“We learned about it’s history and the incredible story of the Patrick family and all of the pioneer families that were there and what they meant to the long term of the city and how it developed,” said Hoey.

But of course, the episode isn’t a history lesson for the rest of Canada, it also features a lot of great fishing.

Mayor John Dooley was able to go out on Kootenay Lake with the crew during one day.

“He’s a wonderful ambassador and clearly a wonderful person in his community,” said Hoey.

The group was also catching some impressive Gerrard rainbow trout – a strain that is not commonly found in many places in Canada.

“I think that catching an 18.5 pound Gerrard rainbow trout for one of crew members was pretty exciting,” said Hoey. “Really to see the frequency of fish that we saw that were big category fish was really something special.”

For the crew of The Dimestore Fishermen the experience of fishing on Kootenay lake is “other worldly.”

“For Gerrard rainbow trout to grow to be sizes and to be as healthy a fishery as it is and as well managed as it is by the natural resources people that are there, it’s a fantastic fishery and watershed,” said Hoey.

While being featured on the program great exposure for Nelson and for fishing on Kootenay Lake, there may be concern of over population and keen fishermen coming from all over to flood the lake, but Reed said it’s not a major concern.

“In the long run it could be a bad thing to draw too many people here,” said Reed.  “But getting the exposure for the sport is great. The ministry is trying to promote fishing and get new people involved in fishing but there is always the risk that over population could deplete the stocks.”

Reed said because the fishing season in Nelson runs through the winter and into the spring, and because the lake is so cold, he doesn’t expect there to be a surge in boats packed with fishermen.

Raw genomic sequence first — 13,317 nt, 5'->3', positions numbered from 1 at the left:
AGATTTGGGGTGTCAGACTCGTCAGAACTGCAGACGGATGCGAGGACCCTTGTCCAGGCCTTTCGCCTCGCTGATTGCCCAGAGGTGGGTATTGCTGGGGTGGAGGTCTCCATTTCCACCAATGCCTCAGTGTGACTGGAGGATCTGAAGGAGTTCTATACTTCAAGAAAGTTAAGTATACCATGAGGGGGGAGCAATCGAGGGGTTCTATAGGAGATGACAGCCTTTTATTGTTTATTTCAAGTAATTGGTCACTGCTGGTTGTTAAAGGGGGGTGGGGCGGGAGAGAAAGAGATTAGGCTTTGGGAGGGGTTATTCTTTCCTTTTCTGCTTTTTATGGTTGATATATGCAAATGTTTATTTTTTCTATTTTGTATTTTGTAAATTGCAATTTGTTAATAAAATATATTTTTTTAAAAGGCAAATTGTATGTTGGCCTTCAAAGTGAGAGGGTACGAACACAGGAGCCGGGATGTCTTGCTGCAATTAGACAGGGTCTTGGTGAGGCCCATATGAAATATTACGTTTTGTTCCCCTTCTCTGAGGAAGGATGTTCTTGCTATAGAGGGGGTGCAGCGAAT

“Because Kootenay Lake is such a cold lake we don’t even really have a lot of power boaters out there in the summer so we’re lucky that way and the best fishing is from now through out the winter and the spring,” said Reed. “A lot of people don’t want to travel at that time of year anyways so I don’t think it’s going to get too too busy that we can’t sustain it.”

In addition to highlighting the fishing on Kootenay Lake, Reed hopes that The Dimestore Fishermen will show the diversity of activities offered in Nelson.

“They didn’t realize there was way more opportunities to do things out there,” said Reed. “Most people come out here just for the skiing or the mountain biking, they didn’t realize that you can ski, go mountain biking, hiking, camping and fishing. Nelson has everything. It was good to see we’re opening some eyes out there. I’m hoping it will draw people here for fishing. It will highlight Nelson for everything and show people that there’s a lot more out there than just one specific thing.”

Reed and Hoey are working on the possibility of a public viewing of the feature episode in January when it airs.

A date has not been selected but Hoey said, “from our perspective any time that we can be in a community and have the ability to really see the response of people in the community when first seeing the feature episode, it’s always special, so from that perspective it’s something we’d very much like to do.”